On the edge of Willaston lies a reminder of a bygone age of steam railways - Hadlow Road Station.
The station has been lovingly restored to appear as it did in the 1950s - complete with a signal box and a British Rail ticket office. It opened in 1866 as part of a joint project by two railway companies, the Great Western Railway and London North Western Railway. The companies opened a branch line to Parkgate initially with stations at Hadlow Road, Neston and Parkgate.
The venture must have been a success, as 20 years later the line was extended to West Kirkby, along with five more stations, but despite this the line remained single track, with passing loops at stations, for all its life.
But by the time British Rail was created in 1948, the Hooton to West Kirkby line was apparently in trouble and it closed to passengers in September 1956.
It still found a use as a goods line and was even used to train drivers of the new diesel passenger trains, but finally shut down altogether in 1962.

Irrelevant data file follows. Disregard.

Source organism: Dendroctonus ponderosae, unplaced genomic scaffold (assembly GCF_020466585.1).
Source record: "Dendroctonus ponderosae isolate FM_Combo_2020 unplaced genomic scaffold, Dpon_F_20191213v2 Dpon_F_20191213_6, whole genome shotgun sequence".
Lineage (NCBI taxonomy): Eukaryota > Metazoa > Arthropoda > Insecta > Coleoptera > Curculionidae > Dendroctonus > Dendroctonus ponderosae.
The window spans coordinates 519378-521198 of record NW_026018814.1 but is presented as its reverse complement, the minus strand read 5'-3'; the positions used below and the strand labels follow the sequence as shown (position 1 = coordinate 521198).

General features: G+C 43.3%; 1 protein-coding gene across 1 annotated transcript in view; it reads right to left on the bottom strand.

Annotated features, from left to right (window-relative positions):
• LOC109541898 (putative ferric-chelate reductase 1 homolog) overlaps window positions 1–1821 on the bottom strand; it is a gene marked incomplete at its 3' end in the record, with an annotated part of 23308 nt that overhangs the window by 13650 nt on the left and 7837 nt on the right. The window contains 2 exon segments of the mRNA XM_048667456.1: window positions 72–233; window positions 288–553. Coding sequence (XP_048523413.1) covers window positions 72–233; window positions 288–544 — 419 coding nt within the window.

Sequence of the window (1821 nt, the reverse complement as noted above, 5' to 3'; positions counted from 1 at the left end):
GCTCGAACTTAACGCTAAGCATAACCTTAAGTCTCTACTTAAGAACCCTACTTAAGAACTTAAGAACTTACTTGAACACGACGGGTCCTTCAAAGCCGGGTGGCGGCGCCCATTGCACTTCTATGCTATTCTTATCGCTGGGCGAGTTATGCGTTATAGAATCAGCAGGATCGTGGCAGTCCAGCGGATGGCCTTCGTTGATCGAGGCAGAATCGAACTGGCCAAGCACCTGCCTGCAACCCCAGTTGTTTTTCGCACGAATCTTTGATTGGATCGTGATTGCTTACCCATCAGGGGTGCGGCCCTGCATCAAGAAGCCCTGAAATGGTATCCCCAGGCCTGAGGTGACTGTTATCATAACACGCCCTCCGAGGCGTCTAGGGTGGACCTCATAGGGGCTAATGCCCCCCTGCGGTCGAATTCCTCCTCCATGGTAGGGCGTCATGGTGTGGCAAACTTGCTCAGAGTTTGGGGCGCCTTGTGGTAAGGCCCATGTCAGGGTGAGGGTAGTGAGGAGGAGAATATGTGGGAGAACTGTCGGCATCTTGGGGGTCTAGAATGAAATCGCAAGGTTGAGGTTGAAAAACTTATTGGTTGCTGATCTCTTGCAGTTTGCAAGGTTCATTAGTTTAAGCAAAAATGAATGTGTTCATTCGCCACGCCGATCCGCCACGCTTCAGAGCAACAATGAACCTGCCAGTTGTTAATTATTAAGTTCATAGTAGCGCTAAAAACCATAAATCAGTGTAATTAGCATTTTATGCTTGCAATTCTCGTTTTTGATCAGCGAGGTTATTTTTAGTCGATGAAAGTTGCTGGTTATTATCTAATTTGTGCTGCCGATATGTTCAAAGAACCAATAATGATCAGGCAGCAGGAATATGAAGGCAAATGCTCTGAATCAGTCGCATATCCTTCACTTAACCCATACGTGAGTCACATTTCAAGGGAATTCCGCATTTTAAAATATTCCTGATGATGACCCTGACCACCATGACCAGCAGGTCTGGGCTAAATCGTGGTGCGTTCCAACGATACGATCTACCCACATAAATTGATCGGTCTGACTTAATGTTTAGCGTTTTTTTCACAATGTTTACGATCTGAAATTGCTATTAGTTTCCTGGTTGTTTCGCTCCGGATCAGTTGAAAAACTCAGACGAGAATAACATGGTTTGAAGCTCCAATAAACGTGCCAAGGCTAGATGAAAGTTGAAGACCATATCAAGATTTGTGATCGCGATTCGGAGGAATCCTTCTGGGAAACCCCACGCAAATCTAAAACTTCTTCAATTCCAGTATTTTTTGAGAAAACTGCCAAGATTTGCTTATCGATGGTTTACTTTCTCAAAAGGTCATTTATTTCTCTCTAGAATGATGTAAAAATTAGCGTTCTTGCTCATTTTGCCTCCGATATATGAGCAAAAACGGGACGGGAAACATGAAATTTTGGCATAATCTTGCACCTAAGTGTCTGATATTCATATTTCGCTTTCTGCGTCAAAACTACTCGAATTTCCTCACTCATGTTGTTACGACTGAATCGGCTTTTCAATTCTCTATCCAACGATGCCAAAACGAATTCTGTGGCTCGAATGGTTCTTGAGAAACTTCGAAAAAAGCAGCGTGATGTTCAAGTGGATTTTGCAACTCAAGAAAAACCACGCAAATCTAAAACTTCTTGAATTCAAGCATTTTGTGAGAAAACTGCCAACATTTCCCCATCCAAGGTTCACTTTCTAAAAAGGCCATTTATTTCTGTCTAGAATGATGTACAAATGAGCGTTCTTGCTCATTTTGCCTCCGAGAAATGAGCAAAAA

In the early 1970s the route of the branch line was chosen to create Wirral Country Park - Britain's first such park and the route of the Wirral Way cycle path.
The station building and the eastbound platform was restored to its 1950s state, although the westbound platform, with its brick shelter, remains unrestored. Today it serves as one of two visitor centres for the Wirral Way.
There are lots of caches on the Wirral Way - take a stroll, or ride your bike along it's length and see how many caches you can pick up! Please be sure to replace the cache as you found it - this place can be muggle central.
Thanks to HazelS for allowing me to adopt this cache. It is in a similar place, but the same co-ordinates still apply and I have added a hint.